Minority firms try to move from government aid to mainstream
Some $275 million in contracts await a Chicago black man who started his business in 1966 by making loudspeakers in his living room. The entrepreneur is Jerry T. Jones, a Mississippi-born migrant to the Windy City, a graduate engineer, and a board member of the Illinois Institute of Technology.
His company is Sonicraft, a high technology firm that does 90 percent of its business with the federal government, most of it as an ''8A'' contractor - that is, one eligible for federal funds, contracts, and grants set aside for minority businesses.
Sonicraft has already received $65 million to design an emergency communications system that will function after a nuclear attack. The United States Air Force has issued the challenge that would net Sonicraft an additional
''To us, this is a big contract,'' says Mr. Jones, who was in Boston at a luncheon honoring minority business people.
''But to a Fortune 500 firm it would be just another job. Our next priority is to be prepared to graduate from Section 8A to the mainstream of government contractors. We have two years (within the program) to go.''
Upgrading minority businesses is a goal espoused by President Reagan first in December 1982, and again last July when he declared Oct. 2-8 as Minority Enterprise Development Week.
''Our challenge today is to enhance the ability of minority Americans to particpate more fully in the market economy and to achieve greater economic independence,'' the President said.
That week was highlighted by a series of activities focused on minority businesses. President Reagan honored three outstanding minority firms at a White House reception for 400 guests. Entrepreneurs were honored at similar functions throughout the nation.
Minority business leaders were impressed with the week's activities and awards, but there was criticism, too.
Critics lauded federal activities - channeled basically through the Minority Business Development Agency of the US Department of Commerce and the Small Business Administration.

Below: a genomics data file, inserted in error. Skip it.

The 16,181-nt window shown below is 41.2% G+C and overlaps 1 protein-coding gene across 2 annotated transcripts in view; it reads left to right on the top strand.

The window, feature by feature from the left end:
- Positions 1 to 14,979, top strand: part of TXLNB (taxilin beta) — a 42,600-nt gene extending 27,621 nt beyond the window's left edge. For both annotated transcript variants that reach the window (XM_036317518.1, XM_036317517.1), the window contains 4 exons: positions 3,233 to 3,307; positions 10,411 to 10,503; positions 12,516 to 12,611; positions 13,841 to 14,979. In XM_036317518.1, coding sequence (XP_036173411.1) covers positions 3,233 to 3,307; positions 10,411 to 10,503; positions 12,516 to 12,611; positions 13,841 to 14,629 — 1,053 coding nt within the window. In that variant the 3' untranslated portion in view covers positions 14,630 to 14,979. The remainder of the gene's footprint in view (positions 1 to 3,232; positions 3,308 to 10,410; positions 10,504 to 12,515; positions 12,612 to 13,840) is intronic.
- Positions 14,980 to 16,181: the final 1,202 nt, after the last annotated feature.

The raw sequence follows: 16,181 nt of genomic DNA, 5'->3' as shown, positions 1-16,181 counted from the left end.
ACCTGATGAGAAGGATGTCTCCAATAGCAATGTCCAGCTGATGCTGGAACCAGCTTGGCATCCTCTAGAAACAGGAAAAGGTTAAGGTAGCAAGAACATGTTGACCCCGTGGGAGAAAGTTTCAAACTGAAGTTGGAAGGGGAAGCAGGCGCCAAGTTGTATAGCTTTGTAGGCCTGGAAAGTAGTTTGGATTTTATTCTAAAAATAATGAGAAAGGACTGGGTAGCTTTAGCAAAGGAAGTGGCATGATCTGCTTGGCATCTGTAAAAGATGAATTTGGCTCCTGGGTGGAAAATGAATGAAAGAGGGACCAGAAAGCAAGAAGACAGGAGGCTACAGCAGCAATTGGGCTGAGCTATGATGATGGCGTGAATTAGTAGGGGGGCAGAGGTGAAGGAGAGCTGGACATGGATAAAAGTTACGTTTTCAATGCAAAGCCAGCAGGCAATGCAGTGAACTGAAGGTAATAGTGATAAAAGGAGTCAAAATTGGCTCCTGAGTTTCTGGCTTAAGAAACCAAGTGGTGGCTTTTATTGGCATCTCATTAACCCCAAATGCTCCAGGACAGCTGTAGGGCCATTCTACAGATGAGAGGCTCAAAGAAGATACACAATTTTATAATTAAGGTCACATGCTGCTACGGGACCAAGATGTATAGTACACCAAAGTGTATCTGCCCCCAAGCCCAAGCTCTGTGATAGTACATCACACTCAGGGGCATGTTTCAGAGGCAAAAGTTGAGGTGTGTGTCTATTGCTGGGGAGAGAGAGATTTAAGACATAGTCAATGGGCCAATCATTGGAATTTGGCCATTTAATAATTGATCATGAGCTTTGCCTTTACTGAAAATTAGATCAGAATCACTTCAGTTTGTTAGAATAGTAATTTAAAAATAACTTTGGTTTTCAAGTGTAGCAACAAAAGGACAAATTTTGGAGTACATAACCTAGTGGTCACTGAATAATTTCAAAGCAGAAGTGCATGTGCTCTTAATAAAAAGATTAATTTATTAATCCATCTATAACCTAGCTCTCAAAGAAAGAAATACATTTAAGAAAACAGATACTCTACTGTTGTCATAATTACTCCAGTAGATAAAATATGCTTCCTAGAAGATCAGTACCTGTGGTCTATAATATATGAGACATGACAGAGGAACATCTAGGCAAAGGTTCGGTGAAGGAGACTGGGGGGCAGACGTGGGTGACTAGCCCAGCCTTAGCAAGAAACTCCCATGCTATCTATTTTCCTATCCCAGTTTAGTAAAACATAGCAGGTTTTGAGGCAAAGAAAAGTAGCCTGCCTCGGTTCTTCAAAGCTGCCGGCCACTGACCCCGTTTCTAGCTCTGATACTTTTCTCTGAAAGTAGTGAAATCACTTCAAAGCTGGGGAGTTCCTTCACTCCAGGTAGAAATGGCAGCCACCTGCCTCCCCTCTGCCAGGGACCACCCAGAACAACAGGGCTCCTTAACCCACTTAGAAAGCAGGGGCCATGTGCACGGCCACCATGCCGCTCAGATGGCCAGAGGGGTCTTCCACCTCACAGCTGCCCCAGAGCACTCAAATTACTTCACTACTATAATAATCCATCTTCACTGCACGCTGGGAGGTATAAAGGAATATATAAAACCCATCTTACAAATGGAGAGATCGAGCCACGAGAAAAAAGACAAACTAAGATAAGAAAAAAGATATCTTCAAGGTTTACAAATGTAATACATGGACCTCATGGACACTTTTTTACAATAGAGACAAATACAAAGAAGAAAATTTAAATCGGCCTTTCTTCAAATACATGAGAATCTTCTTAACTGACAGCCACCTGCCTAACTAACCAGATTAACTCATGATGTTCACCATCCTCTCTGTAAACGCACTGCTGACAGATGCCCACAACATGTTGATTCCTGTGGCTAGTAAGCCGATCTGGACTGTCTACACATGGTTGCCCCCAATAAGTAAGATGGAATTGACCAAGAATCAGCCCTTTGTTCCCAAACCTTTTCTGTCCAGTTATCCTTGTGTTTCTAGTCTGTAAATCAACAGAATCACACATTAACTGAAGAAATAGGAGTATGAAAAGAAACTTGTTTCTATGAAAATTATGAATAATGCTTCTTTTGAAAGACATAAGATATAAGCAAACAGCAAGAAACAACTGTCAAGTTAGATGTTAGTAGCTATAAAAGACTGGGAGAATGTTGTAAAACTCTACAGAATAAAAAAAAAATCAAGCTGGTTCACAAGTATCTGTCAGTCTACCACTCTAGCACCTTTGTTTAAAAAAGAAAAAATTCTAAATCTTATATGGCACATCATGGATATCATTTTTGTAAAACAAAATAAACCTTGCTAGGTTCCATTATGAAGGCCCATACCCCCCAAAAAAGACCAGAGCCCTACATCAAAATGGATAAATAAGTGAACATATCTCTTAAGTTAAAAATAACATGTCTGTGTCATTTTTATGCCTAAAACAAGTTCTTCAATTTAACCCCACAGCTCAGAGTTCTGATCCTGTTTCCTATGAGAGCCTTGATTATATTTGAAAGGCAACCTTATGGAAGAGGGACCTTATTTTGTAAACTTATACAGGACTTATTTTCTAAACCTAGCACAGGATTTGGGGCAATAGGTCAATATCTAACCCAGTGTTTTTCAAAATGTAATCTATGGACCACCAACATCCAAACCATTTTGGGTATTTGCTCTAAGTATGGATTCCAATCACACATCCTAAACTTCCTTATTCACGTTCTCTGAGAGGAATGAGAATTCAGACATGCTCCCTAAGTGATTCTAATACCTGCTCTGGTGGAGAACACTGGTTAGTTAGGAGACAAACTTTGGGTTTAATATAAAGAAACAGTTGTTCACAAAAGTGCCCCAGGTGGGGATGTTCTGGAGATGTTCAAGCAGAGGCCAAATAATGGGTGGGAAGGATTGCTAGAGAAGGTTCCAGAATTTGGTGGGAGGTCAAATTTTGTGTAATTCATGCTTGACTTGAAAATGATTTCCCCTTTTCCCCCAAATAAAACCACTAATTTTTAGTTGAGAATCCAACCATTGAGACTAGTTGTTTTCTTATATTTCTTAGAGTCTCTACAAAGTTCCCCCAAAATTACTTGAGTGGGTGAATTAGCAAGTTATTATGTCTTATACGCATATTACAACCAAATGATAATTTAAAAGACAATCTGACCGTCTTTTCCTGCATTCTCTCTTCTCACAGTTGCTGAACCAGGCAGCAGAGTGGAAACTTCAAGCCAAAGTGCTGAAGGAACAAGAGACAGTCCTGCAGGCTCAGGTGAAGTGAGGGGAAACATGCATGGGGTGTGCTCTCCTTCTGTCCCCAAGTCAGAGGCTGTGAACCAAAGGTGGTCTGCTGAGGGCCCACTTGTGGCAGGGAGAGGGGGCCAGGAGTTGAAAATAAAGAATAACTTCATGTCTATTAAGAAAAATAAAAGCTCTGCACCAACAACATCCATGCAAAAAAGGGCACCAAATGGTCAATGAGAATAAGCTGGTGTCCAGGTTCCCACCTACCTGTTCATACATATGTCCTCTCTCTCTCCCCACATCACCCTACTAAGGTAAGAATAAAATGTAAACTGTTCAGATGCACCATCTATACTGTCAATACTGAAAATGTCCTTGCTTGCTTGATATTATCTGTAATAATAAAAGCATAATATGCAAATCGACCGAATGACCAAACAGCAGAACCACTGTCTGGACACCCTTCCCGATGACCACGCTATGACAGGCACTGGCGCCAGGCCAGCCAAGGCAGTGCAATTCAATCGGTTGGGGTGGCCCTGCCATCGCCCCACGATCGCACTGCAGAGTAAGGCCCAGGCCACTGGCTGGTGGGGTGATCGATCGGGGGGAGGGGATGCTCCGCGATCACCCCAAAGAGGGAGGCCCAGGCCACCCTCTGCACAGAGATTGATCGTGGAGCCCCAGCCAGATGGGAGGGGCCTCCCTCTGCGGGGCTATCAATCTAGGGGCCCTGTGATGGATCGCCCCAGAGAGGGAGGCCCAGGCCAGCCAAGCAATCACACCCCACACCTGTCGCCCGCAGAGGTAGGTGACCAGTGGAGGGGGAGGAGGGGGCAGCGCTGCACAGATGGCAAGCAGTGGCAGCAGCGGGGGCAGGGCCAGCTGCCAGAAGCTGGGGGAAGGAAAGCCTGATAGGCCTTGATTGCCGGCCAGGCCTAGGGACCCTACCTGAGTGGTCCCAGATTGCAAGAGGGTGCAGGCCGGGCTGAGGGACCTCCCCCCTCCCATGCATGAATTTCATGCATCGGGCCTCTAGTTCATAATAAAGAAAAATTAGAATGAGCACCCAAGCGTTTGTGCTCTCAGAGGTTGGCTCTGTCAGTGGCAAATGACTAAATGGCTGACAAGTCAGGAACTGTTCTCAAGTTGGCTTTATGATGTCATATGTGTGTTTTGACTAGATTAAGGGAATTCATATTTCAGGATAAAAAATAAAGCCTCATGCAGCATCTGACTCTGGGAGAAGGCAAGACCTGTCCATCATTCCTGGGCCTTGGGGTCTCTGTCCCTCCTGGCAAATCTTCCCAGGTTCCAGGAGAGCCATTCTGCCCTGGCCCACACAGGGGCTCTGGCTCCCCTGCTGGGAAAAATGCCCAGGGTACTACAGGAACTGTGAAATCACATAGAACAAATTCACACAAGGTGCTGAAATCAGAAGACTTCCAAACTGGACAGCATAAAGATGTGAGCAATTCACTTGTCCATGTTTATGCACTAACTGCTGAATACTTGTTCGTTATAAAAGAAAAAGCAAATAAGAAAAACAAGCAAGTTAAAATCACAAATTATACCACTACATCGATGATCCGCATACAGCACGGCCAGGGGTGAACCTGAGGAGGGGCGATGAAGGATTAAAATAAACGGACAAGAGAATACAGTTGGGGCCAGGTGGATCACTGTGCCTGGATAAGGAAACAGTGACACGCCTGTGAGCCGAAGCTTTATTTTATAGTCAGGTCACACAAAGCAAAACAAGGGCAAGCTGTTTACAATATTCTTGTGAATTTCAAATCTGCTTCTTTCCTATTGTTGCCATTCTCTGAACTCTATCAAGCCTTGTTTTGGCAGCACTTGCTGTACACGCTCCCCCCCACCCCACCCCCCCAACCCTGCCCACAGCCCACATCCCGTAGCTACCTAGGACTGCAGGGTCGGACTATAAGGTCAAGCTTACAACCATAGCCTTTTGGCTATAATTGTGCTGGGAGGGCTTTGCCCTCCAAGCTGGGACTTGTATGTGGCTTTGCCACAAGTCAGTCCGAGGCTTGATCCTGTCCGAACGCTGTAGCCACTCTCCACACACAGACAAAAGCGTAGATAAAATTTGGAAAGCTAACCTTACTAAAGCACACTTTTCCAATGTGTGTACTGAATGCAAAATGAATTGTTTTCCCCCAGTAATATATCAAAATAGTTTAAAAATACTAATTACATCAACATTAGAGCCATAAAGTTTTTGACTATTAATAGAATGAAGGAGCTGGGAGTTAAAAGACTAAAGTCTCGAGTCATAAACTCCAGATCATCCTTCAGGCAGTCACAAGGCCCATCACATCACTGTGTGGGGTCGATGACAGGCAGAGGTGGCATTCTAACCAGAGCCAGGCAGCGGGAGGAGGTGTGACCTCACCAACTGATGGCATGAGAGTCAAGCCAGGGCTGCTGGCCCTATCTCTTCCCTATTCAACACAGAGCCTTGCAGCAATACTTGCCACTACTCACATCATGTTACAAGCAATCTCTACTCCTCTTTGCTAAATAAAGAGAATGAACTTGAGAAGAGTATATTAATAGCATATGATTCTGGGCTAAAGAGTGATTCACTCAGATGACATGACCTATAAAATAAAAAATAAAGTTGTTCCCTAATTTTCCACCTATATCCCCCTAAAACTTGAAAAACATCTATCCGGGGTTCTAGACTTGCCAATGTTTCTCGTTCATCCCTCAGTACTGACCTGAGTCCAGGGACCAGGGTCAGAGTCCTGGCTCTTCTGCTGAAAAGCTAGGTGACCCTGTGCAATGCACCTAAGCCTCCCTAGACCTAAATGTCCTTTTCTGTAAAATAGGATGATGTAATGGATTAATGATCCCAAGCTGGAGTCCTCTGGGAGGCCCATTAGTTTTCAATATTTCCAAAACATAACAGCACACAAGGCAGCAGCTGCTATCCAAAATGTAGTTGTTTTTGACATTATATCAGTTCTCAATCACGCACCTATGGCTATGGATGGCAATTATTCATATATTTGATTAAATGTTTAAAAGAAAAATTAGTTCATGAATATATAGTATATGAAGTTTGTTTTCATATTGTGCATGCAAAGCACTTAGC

They welcomed reports of progress, especially reports that federal agencies maintained $16 billion on deposit in minority banks, and that the US Department of Energy has deposited $7.7 million in additional funds in these banks. They also proposed changes:
* Formulate a step-by-step program to graduate minority firms from contracts set aside specifically for minorities to mainstream competition.
* Develop sources of capital available to minority firms for expansion or fulfillment of contracts. Loans to these businesses are often unavailable from private financial agencies such as banks. This capital may be in the form of direct loans or loan guarantees from federal sources, help from community development corporations, or more loans from traditional lending agencies.
* Show a greater sensitivity to the needs - improved management, job skills training, and other technical assistance - of minority enterprises.
Jones of Sonicraft also suggests that larger minority firms subcontract with smaller ones. ''My plans don't include selling out to a conglomerate and taking the money and quitting,'' he says. ''Black people need institutions that survive , that keep money in their communities, that offer jobs.''
Sonicraft has expanded beyond Chicago to operations in Waltham, Mass., and Alexandria, Va., but Jones sees one drawback.
''We don't do enough business with private enterprise,'' he says. ''Most of this work is on a small scale.''
He suggests that larger black firms pool their resources to meet competition ''at the 'megabucks' level.'' He also advocates more aggressive marketing to receive contracts from major private entrepreneurs. He does business with IBM and a few other major firms, he says.
Two critics of federal policies are speaking out. The National Bankers Association has two complaints. First, they say that a new reform in the federal government's bank-deposit policies - a lock-box program that improves federal management of its cash flow - is reducing funds in banks run by blacks, Hispanics, or women.
In the program, the federal government is selective in depositing money in banks, and funds sometimes bypass smaller banks for larger ones.
They also point out that a presidential executive order calling for more federal agency deposits in minority banks has not been implemented.
''We are aware of these issues,'' says Carole Dineen, fiscal secretary of the Treasury Department. She has met informally with minority bankers to discuss these issues, and more meetings are planned, she says.
The federal government can do more, says Maj. L. Clark III, staff director of the House Small Business Committee, headed by Rep. Parren J. Mitchell (D) of Maryland. Speaking in Boston, Major Clark said:
''Congress has eliminated most direct loans to minority firms, with exceptions. In 1981, minority firms were involved in 3.4 percent of the federal procurement budget. In 1982, involvement dropped to 3.2 percent. We're on a course of moving backward not because of what these firms are doing, but because they are doing so well.''
The Minority Business Development Agency (MBDA) has set up a network of 100 one-stop centers, covering everything from information on loans to advice on grant programs and management.
This helps to short-circuit red tape, say director Victor M. Rivera and deputy director Theron J. Bell. These centers have helped 1,700 people start business, rescued 900 from failure, and helped 2,000 to expand, they say.
MBDA also has developed a minority business locator service, called Profile. It offers a computerized directory of minority-owned firms and what they do.